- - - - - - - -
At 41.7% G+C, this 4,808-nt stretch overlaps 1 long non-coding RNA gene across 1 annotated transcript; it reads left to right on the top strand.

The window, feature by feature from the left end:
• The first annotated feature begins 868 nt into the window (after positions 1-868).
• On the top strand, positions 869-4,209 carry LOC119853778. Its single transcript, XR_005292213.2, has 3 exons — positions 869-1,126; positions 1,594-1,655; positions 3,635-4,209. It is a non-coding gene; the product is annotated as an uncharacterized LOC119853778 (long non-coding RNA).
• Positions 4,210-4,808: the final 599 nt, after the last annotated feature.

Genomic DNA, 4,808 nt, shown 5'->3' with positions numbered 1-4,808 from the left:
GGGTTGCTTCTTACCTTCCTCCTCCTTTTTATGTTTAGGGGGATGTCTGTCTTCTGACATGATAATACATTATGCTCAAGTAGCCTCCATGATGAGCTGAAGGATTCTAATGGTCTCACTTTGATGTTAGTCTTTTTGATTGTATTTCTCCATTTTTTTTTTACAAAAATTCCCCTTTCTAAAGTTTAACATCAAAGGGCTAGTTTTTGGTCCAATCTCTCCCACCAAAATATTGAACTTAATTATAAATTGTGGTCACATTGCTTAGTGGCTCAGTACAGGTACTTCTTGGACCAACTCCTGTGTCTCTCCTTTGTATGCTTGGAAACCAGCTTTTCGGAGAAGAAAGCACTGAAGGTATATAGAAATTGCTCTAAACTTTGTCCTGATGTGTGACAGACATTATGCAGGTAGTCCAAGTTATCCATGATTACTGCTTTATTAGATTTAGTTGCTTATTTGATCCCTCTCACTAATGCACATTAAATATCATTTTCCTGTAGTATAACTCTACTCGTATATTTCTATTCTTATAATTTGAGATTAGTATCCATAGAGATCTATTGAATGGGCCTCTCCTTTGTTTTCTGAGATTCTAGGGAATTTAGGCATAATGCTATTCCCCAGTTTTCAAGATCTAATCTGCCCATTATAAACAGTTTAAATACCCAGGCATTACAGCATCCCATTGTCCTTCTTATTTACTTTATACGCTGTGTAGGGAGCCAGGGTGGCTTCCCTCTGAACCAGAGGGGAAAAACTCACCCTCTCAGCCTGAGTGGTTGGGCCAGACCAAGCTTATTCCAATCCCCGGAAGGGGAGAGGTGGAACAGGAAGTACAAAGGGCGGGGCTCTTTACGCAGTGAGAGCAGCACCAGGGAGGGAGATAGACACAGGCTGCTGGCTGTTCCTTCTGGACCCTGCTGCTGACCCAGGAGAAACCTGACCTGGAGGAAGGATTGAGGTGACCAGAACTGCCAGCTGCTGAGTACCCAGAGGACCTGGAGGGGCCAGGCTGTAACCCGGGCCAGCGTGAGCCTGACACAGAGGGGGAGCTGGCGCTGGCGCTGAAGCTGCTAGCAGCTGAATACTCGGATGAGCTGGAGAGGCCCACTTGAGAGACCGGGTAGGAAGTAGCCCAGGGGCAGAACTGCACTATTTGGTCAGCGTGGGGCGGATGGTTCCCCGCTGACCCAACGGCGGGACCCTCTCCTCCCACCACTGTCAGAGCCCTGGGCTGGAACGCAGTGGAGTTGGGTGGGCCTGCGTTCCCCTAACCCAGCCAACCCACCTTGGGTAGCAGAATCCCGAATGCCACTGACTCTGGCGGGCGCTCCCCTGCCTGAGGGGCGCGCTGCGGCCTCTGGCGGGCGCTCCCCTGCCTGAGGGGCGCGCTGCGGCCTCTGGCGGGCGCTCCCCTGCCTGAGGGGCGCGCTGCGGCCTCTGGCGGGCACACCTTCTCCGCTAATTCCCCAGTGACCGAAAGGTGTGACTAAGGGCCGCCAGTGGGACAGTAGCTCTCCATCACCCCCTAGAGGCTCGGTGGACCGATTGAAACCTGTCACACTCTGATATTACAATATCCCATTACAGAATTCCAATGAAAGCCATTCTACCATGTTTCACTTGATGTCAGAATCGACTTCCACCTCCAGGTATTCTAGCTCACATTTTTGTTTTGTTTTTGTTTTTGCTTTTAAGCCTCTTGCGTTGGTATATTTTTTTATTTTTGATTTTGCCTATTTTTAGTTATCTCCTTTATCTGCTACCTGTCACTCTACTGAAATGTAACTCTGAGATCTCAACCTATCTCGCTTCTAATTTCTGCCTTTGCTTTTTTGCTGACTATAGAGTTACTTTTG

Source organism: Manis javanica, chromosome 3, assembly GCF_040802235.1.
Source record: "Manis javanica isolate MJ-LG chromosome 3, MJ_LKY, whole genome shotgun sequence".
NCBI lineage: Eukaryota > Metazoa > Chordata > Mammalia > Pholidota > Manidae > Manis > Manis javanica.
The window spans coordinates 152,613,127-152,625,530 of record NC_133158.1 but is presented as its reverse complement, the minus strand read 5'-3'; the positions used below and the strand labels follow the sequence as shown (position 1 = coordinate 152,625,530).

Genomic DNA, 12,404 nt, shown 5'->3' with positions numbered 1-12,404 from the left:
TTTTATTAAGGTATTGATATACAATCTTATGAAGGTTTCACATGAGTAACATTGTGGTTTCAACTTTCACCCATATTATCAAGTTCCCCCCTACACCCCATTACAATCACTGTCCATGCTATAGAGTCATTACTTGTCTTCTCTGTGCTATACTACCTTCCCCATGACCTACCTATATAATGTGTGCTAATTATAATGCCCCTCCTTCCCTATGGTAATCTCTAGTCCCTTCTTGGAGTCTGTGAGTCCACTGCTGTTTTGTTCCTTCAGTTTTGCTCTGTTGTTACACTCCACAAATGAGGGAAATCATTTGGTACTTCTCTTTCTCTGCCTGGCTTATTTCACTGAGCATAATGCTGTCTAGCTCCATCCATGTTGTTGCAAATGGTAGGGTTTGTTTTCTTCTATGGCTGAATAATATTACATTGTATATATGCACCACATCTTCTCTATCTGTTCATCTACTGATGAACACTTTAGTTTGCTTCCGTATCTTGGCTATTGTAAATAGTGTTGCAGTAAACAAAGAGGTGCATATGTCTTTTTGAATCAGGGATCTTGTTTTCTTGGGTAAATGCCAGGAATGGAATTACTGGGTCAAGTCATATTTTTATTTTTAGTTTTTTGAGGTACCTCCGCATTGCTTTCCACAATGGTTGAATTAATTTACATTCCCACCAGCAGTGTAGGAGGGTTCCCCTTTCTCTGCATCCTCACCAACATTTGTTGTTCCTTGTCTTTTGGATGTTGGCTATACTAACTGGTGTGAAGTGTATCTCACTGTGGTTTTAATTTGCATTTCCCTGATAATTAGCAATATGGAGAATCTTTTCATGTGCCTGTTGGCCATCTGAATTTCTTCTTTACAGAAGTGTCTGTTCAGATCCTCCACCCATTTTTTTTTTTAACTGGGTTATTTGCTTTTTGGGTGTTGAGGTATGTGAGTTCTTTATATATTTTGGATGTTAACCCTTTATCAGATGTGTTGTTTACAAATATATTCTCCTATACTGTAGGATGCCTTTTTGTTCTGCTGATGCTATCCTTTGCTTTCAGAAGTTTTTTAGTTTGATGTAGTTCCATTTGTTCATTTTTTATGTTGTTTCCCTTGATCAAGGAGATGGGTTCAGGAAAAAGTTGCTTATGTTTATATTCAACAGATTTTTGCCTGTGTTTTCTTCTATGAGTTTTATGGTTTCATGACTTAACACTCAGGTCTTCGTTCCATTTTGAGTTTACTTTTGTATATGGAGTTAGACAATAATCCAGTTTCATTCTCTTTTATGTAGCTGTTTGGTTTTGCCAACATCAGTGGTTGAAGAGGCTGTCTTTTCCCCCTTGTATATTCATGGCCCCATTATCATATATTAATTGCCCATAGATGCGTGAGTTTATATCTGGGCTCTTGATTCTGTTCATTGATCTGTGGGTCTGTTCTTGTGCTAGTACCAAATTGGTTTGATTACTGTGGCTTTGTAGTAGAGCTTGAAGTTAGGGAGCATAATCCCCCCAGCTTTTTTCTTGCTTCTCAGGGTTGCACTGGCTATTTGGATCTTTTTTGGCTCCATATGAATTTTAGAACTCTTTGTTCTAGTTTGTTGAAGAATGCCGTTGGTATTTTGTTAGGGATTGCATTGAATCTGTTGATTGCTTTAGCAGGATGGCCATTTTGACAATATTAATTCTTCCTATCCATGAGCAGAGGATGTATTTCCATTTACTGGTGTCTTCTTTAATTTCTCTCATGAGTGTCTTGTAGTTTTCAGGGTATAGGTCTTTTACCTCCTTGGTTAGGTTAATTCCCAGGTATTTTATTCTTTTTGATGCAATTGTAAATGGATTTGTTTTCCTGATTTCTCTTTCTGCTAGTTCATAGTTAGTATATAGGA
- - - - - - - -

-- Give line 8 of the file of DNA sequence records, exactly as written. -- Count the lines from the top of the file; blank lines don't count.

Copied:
Source organism: Manis javanica, chromosome 3, assembly GCF_040802235.1.